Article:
Just like corporations and individual taxpayers, tax authorities around the world increasingly rely on digital technologies to navigate today’s complex and rapidly evolving tax landscapes. That’s especially true when it comes to tackling noncompliance and fraud, two of the biggest drivers of tax gaps globally. The stakes are high. A European Commission report estimates the E.U.’s 2018 VAT collection shortfall at €140 billion. In the U.S., estimates prepared by the IRS put the gross tax gap for tax years 2008–2010 at $458 billion.
The response that authorities have typically adopted is to collect more data, faster, in order to enable massive, automated cross-checking of information. It’s basically a big data strategy, one that may pull in details of purchase and sales transactions, financial records and inventory, as well as information on the movement of goods. This approach leverages a variety of methods, including mandating real-time B2B e-invoicing; integrating data from other sources, such as financial institutions; and mandating the use of accounting systems that send information to the authority.
There’s some evidence that efforts like these can yield benefits in terms of increasing revenue and reducing the size of the informal economy. For example, Russia achieved a 38% increase in retail sector VAT collection between 2016 and 2017 when electronic cash registers were introduced, and Mexico has achieved considerable success in bringing micro-businesses into the formal economy through e-invoicing initiatives. But elsewhere, the results have been less encouraging. India has had to backtrack on its efforts to tie out input and output VAT, and VAT gap remains stubbornly high in the E.U.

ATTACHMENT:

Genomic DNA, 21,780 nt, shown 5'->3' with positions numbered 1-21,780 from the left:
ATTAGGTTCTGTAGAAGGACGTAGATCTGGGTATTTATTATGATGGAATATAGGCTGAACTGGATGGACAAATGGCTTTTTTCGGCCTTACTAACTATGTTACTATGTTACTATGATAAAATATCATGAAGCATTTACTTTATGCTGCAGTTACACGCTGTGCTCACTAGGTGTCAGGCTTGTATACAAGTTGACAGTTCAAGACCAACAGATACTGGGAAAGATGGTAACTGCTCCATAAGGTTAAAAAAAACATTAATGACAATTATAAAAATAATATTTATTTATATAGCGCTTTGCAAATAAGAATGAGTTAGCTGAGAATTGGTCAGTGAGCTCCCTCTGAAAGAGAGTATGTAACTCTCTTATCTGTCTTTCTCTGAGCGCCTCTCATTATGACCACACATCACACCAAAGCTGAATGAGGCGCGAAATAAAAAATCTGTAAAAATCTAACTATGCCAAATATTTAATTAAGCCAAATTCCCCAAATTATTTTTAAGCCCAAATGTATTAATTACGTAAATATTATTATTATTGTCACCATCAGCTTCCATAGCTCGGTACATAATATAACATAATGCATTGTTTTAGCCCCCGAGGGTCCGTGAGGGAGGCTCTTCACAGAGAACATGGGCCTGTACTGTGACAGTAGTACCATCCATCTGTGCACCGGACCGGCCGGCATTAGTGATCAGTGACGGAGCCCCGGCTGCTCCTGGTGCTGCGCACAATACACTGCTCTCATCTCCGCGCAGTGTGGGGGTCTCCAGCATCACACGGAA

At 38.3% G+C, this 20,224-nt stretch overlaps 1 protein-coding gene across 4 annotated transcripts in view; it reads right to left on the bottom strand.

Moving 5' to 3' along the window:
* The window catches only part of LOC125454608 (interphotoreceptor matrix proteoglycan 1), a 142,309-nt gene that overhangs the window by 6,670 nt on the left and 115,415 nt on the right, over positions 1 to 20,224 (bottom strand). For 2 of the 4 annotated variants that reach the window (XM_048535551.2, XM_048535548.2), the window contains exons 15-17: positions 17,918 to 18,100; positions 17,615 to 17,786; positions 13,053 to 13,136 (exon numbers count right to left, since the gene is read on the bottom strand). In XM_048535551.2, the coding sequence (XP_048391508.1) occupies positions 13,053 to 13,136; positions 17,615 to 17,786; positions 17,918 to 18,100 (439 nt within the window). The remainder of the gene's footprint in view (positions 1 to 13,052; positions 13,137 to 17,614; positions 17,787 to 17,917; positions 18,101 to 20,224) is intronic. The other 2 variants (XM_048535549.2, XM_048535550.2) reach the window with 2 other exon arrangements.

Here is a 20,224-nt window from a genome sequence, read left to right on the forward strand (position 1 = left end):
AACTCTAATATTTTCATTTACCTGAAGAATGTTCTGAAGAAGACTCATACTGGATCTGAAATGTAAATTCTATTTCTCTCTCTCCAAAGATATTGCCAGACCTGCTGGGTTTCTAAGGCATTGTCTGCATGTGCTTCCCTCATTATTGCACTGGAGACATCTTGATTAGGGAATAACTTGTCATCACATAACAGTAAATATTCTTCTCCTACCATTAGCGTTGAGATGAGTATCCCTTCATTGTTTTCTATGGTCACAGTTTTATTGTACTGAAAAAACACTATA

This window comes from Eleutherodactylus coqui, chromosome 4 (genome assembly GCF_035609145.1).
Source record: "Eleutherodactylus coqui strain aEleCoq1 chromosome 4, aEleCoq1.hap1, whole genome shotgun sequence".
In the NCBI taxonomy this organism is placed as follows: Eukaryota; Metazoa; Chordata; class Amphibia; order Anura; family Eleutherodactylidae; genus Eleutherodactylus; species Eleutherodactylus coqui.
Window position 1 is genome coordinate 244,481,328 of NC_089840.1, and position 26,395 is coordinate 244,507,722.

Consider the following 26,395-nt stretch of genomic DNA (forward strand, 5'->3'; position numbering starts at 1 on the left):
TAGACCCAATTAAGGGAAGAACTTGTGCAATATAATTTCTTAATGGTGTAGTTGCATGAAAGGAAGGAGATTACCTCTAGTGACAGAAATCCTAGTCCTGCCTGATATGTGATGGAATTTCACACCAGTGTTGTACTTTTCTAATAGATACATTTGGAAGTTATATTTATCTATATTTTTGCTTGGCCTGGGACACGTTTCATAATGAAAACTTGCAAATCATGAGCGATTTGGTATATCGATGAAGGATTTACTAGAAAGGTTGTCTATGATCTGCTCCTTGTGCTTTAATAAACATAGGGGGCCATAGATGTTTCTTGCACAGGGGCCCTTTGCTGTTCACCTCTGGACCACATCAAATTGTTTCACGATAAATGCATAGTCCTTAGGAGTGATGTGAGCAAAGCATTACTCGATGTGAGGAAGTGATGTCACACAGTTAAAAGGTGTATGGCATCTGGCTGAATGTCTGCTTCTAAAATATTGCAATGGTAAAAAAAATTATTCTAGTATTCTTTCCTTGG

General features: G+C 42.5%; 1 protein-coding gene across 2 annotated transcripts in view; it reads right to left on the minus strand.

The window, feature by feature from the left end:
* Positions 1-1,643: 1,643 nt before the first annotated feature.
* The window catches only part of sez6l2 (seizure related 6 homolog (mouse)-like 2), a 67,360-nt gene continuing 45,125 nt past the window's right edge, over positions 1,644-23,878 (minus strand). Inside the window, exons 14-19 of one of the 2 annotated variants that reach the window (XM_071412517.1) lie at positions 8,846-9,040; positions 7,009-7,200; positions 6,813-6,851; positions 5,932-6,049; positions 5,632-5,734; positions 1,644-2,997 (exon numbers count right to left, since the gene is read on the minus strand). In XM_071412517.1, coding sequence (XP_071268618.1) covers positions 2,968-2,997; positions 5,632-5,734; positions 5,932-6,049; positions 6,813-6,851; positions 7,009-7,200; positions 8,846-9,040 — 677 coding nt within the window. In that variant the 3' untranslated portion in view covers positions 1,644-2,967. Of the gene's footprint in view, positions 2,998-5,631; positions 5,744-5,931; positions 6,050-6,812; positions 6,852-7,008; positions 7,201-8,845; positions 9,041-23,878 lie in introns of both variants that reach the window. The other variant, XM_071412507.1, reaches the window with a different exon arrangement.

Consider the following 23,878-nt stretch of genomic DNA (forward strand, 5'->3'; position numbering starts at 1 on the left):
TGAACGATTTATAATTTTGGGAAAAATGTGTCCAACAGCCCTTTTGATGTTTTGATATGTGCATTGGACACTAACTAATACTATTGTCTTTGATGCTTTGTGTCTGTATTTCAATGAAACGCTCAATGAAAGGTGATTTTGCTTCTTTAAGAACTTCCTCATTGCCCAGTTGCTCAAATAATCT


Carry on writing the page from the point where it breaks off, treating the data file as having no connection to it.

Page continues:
Plus, in cases where a data-driven approach has worked well, it’s unclear whether those results are due to signaling effects or increased communication with taxpayer communities (as opposed to the initiatives themselves). What’s more, many authorities are starting to find themselves awash with data, which brings its own costs related to storage and cybersecurity.
So what can tax authorities do to improve their digital efforts and pull more value from large, disparate datasets? I’ll look at two powerful strategies – machine learning and blockchain technology – in another post.
Please remember that the Tax Matters provides information for educational purposes, not specific tax or legal advice. Always consult a qualified tax or legal advisor before taking any action based on this information. The views and opinions expressed in Tax Matters are those of the authors and do not necessarily reflect the official policy, position, or opinion of Vertex Inc.